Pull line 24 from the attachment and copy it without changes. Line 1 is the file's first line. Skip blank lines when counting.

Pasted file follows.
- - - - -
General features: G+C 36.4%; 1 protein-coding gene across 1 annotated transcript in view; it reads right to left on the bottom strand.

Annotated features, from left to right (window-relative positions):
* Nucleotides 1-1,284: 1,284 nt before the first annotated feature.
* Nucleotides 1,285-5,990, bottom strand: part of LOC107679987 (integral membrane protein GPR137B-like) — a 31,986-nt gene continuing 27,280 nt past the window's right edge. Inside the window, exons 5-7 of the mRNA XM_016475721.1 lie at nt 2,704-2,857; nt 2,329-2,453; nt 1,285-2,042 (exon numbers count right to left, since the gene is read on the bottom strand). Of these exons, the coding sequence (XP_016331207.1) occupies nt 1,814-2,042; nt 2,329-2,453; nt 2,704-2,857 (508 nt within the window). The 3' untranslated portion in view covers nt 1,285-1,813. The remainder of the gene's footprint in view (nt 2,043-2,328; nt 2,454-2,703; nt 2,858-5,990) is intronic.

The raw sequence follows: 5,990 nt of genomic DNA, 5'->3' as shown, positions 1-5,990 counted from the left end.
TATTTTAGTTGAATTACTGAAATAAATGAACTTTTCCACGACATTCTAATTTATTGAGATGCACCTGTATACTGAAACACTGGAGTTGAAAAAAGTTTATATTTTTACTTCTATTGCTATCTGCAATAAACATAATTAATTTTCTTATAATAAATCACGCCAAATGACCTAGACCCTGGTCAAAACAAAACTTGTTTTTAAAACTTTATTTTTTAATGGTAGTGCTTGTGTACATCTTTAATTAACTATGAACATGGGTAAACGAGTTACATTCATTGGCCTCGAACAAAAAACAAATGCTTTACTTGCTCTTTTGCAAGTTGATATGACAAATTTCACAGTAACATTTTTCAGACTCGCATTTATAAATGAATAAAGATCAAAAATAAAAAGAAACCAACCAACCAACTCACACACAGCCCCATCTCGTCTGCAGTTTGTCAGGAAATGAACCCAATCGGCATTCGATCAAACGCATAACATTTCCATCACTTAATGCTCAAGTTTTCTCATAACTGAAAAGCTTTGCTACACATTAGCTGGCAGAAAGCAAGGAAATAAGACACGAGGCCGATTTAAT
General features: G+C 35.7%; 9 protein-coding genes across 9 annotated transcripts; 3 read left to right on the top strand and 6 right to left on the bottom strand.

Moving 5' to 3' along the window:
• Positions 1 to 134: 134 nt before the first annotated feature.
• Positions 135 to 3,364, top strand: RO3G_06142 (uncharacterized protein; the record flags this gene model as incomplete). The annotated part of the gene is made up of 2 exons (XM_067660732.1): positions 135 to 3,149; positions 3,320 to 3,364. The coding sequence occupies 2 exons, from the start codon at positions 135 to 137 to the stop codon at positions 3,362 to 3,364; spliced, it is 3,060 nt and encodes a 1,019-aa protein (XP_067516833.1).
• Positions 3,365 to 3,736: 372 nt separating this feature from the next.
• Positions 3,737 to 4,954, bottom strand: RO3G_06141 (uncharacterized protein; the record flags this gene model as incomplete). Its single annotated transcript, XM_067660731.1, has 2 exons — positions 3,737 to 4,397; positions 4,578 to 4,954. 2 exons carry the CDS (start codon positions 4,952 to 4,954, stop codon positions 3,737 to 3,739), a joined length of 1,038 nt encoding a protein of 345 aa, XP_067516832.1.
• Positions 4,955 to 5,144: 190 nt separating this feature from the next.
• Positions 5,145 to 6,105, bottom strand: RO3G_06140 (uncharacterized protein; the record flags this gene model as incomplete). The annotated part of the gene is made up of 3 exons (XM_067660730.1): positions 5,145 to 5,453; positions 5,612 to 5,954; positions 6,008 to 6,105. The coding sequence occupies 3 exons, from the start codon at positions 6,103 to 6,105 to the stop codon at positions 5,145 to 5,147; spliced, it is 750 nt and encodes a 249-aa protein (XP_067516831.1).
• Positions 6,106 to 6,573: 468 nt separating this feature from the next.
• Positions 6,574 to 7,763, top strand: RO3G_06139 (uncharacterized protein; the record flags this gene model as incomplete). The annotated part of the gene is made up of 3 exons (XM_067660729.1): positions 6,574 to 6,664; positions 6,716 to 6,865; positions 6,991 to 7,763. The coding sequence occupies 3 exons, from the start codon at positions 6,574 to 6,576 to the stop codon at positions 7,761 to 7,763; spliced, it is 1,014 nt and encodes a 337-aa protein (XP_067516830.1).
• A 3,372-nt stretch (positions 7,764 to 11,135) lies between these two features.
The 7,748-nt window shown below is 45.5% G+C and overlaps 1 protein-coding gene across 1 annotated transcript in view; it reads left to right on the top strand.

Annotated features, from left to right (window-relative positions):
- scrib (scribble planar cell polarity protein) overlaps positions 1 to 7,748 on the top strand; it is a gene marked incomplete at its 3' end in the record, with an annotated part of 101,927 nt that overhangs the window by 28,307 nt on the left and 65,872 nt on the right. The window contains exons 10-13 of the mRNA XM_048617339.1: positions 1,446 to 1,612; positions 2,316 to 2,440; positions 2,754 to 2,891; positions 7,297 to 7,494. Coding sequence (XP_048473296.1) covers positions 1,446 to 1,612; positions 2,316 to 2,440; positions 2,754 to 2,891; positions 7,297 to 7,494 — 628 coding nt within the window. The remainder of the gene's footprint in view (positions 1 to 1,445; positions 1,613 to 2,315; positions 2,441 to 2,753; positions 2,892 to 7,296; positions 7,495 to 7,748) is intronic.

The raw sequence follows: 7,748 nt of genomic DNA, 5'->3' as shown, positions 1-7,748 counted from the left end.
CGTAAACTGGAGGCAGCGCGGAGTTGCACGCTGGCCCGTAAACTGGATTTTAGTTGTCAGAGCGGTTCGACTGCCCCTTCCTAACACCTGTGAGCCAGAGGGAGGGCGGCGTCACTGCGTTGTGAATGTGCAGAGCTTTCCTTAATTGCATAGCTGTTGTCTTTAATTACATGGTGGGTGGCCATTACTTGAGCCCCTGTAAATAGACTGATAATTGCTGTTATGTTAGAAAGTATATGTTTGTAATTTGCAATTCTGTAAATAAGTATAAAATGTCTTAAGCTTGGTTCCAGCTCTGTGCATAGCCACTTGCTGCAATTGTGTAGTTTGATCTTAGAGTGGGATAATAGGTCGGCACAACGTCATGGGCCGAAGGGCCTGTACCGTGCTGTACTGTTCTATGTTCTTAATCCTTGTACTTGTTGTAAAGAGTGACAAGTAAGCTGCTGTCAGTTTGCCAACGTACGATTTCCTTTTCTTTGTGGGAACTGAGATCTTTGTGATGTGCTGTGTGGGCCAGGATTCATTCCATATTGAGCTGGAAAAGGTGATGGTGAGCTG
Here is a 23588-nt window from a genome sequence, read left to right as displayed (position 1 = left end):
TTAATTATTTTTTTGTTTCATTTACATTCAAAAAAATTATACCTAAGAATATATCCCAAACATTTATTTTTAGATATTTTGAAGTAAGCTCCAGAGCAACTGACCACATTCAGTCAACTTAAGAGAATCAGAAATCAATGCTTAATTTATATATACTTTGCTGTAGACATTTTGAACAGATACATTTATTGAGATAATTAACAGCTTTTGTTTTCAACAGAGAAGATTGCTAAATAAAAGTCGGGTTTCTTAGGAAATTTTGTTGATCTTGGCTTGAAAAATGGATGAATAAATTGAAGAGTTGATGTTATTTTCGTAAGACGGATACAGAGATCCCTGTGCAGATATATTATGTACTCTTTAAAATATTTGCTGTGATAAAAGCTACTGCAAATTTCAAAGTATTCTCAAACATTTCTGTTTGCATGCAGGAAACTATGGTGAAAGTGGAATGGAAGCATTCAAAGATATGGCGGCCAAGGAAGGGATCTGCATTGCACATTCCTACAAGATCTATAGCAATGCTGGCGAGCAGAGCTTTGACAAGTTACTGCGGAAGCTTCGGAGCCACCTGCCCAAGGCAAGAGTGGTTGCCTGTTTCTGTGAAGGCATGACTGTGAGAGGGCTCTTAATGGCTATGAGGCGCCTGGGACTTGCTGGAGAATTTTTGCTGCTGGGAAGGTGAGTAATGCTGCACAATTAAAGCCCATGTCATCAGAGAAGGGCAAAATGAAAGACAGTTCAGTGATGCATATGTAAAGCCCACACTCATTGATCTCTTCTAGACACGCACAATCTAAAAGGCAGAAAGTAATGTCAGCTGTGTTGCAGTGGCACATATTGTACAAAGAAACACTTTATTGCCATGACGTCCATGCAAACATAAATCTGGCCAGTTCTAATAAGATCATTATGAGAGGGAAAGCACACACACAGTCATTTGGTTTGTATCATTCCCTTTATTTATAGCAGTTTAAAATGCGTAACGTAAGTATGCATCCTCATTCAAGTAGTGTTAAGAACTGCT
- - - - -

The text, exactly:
TTAATTATTTTTTTGTTTCATTTACATTCAAAAAAATTATACCTAAGAATATATCCCAAACATTTATTTTTAGATATTTTGAAGTAAGCTCCAGAGCAACTGACCACATTCAGTCAACTTAAGAGAATCAGAAATCAATGCTTAATTTATATATACTTTGCTGTAGACATTTTGAACAGATACATTTATTGAGATAATTAACAGCTTTTGTTTTCAACAGAGAAGATTGCTAAATAAAAGTCGGGTTTCTTAGGAAATTTTGTTGATCTTGGCTTGAAAAATGGATGAATAAATTGAAGAGTTGATGTTATTTTCGTAAGACGGATACAGAGATCCCTGTGCAGATATATTATGTACTCTTTAAAATATTTGCTGTGATAAAAGCTACTGCAAATTTCAAAGTATTCTCAAACATTTCTGTTTGCATGCAGGAAACTATGGTGAAAGTGGAATGGAAGCATTCAAAGATATGGCGGCCAAGGAAGGGATCTGCATTGCACATTCCTACAAGATCTATAGCAATGCTGGCGAGCAGAGCTTTGACAAGTTACTGCGGAAGCTTCGGAGCCACCTGCCCAAGGCAAGAGTGGTTGCCTGTTTCTGTGAAGGCATGACTGTGAGAGGGCTCTTAATGGCTATGAGGCGCCTGGGACTTGCTGGAGAATTTTTGCTGCTGGGAAGGTGAGTAATGCTGCACAATTAAAGCCCATGTCATCAGAGAAGGGCAAAATGAAAGACAGTTCAGTGATGCATATGTAAAGCCCACACTCATTGATCTCTTCTAGACACGCACAATCTAAAAGGCAGAAAGTAATGTCAGCTGTGTTGCAGTGGCACATATTGTACAAAGAAACACTTTATTGCCATGACGTCCATGCAAACATAAATCTGGCCAGTTCTAATAAGATCATTATGAGAGGGAAAGCACACACACAGTCATTTGGTTTGTATCATTCCCTTTATTTATAGCAGTTTAAAATGCGTAACGTAAGTATGCATCCTCATTCAAGTAGTGTTAAGAACTGCT